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Pope, Roubiliac and the portrait bust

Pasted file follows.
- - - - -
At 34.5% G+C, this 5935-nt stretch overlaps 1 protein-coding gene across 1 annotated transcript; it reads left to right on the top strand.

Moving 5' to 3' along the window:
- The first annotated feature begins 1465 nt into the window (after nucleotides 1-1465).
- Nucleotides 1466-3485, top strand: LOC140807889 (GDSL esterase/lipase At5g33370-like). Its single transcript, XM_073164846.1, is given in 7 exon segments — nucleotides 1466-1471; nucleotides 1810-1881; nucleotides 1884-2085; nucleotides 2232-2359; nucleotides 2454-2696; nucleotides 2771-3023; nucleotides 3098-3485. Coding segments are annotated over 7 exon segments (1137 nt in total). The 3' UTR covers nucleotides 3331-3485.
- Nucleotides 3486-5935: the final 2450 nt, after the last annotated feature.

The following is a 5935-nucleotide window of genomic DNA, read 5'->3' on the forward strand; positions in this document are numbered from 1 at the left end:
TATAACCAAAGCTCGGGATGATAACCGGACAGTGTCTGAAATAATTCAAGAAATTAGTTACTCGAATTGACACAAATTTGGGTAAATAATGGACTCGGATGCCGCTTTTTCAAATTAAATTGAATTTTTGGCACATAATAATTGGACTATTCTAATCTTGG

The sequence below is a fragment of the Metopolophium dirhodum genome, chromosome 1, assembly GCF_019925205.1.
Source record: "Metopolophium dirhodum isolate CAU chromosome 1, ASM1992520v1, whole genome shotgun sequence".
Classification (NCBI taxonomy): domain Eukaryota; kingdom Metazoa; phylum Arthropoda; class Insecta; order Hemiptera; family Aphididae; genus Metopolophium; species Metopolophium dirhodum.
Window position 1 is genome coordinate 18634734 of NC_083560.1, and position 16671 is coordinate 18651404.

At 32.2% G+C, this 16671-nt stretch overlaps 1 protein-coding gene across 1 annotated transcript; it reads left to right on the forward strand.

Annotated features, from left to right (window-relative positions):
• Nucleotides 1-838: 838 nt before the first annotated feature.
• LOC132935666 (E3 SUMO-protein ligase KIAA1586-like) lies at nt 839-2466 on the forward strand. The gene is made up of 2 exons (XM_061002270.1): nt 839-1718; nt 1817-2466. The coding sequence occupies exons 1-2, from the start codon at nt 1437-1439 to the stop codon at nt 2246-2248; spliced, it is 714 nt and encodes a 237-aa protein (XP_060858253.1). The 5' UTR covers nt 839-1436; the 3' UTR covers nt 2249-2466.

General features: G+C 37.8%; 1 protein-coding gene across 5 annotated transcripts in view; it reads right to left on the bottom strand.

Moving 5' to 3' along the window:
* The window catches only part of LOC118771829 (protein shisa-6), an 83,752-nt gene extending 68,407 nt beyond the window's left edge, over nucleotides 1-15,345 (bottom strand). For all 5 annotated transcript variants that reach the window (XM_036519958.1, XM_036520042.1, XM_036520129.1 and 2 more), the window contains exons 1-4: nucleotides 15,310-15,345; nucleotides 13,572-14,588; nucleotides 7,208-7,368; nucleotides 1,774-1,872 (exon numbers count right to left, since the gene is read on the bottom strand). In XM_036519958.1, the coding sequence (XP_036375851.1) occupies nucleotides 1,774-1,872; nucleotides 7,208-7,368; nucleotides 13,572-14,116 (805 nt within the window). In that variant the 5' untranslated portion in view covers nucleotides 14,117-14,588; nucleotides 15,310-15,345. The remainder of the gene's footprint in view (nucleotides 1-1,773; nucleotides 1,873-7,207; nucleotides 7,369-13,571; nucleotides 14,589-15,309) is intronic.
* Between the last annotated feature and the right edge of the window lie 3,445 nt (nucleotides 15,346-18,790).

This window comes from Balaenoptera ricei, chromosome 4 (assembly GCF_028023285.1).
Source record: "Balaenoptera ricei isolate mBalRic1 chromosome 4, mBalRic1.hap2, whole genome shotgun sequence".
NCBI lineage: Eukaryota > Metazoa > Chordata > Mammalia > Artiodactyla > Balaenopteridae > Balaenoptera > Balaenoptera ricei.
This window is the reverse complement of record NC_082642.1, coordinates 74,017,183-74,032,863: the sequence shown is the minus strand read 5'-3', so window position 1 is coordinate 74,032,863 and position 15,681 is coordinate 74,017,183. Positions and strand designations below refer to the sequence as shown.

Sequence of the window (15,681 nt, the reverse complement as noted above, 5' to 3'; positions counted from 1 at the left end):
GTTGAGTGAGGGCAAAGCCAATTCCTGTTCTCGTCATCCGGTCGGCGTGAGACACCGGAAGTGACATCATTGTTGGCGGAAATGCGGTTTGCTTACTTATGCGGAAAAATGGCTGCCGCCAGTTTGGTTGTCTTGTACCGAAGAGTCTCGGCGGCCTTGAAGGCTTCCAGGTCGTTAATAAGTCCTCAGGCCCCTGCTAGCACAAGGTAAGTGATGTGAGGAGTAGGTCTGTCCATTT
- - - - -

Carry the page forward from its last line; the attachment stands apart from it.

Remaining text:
How and why Alexander Pope (1688–1744) – a poet, and not a nobleman – came to be commemorated so often and by some of the foremost artists of eighteenth-century Britain, and by the French émigré sculptor Louis François Roubiliac in particular, is one of the themes explored in the exhibition Fame and Friendship: Pope, Roubiliac and the Portrait Bust, which was first shown at the Yale Center for British Art, New Haven, and then at Waddesdon Manor (closed 26th October). The main thrust of the exhibition was, however, the ‘convergence between authorship, literary fame, and the visual arts, highlighting the complex relationship between Pope’s private persona and public fame’.

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